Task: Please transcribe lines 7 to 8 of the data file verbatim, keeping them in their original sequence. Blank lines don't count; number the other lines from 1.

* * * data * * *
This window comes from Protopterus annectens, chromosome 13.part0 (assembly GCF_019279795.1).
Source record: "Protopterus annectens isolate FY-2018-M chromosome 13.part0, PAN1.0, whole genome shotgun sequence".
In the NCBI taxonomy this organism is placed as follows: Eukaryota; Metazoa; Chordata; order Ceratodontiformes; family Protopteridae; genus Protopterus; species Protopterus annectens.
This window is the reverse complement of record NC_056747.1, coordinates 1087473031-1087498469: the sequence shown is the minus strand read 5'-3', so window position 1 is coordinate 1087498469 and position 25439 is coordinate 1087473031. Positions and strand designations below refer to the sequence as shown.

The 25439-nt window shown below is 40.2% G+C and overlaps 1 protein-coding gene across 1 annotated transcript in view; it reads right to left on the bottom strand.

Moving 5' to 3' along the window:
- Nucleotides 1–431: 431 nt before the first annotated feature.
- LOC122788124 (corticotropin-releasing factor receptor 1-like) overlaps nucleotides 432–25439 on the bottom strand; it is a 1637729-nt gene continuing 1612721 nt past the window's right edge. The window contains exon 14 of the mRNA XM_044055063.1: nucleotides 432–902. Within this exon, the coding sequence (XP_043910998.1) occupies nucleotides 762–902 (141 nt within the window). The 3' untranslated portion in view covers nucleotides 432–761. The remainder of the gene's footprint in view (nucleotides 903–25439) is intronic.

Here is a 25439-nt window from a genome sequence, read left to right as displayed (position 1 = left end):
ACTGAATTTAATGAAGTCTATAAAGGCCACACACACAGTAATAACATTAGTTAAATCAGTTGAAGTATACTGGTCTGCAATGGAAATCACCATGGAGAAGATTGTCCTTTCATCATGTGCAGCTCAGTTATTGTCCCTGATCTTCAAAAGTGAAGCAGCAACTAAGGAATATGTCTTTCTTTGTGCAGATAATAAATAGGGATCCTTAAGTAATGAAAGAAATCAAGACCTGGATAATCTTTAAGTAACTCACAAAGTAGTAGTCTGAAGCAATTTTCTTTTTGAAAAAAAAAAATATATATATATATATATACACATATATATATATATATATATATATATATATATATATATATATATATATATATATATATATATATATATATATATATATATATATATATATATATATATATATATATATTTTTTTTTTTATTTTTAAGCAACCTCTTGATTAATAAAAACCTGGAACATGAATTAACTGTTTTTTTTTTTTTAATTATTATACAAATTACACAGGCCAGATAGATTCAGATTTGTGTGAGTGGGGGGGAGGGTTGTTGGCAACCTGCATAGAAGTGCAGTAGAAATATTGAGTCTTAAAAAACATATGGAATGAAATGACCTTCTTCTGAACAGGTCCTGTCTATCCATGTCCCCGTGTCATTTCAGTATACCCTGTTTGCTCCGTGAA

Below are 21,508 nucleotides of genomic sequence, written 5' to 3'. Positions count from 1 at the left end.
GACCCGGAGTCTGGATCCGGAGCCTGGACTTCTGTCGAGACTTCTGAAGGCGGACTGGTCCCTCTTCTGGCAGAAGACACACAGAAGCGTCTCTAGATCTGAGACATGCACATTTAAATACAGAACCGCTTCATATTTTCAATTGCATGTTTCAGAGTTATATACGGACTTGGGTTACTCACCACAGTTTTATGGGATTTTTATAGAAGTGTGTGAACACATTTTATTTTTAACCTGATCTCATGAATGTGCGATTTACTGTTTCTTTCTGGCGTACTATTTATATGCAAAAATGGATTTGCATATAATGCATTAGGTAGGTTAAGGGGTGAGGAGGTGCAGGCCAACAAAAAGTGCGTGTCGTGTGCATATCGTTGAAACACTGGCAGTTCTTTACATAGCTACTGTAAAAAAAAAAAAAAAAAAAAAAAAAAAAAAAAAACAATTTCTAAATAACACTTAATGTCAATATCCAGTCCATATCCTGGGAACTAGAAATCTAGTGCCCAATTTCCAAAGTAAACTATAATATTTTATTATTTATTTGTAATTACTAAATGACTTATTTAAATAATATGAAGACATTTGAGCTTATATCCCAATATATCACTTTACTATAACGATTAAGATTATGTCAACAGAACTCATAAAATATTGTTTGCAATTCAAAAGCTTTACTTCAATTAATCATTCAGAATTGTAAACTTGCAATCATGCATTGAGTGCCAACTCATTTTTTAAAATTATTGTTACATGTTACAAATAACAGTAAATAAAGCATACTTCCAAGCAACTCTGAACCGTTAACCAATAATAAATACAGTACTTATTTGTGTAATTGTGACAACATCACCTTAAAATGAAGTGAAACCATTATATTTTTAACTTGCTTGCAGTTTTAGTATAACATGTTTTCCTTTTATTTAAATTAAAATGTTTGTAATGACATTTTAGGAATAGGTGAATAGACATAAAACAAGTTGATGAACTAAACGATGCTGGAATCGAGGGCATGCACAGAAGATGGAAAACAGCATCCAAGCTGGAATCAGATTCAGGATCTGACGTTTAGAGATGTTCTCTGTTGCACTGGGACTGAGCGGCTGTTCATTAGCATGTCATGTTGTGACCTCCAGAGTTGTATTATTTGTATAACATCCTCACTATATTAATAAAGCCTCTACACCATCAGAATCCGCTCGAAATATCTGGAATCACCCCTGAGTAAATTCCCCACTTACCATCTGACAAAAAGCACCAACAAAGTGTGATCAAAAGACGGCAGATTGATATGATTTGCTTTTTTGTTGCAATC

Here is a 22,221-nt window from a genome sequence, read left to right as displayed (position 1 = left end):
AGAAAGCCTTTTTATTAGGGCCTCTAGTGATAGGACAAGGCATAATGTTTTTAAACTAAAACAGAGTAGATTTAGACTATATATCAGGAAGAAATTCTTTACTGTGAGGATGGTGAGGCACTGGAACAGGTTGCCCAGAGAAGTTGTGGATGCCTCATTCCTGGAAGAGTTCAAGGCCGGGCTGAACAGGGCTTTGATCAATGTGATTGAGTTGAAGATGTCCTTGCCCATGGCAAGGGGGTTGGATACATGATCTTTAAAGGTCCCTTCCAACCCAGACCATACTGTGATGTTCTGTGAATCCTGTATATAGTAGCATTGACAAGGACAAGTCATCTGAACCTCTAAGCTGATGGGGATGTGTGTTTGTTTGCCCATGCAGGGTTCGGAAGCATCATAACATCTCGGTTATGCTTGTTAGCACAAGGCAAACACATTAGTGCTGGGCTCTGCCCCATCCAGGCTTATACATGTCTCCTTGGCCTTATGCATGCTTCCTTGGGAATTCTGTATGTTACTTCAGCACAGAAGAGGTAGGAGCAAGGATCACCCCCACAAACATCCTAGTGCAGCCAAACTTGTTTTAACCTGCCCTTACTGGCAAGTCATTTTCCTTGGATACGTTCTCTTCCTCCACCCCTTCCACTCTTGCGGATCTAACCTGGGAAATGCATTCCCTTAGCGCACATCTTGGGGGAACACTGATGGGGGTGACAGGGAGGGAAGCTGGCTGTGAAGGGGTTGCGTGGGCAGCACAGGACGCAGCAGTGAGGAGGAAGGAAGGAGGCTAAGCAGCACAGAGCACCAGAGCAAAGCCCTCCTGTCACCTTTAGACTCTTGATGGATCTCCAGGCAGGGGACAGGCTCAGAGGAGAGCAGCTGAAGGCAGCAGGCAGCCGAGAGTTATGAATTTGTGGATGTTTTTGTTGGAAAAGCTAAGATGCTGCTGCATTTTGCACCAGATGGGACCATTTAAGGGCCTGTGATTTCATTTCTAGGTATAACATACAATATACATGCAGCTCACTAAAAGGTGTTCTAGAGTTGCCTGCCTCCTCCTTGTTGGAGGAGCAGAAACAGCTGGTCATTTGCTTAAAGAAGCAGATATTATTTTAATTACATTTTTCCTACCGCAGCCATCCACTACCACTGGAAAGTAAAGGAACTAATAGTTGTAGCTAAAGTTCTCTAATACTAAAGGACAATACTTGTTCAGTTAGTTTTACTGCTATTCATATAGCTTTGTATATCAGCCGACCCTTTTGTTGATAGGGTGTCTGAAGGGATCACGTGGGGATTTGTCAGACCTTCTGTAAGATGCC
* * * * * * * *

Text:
- Nucleotides 1–431: 431 nt before the first annotated feature.
- LOC122788124 (corticotropin-releasing factor receptor 1-like) overlaps nucleotides 432–25439 on the bottom strand; it is a 1637729-nt gene continuing 1612721 nt past the window's right edge. The window contains exon 14 of the mRNA XM_044055063.1: nucleotides 432–902. Within this exon, the coding sequence (XP_043910998.1) occupies nucleotides 762–902 (141 nt within the window). The 3' untranslated portion in view covers nucleotides 432–761. The remainder of the gene's footprint in view (nucleotides 903–25439) is intronic.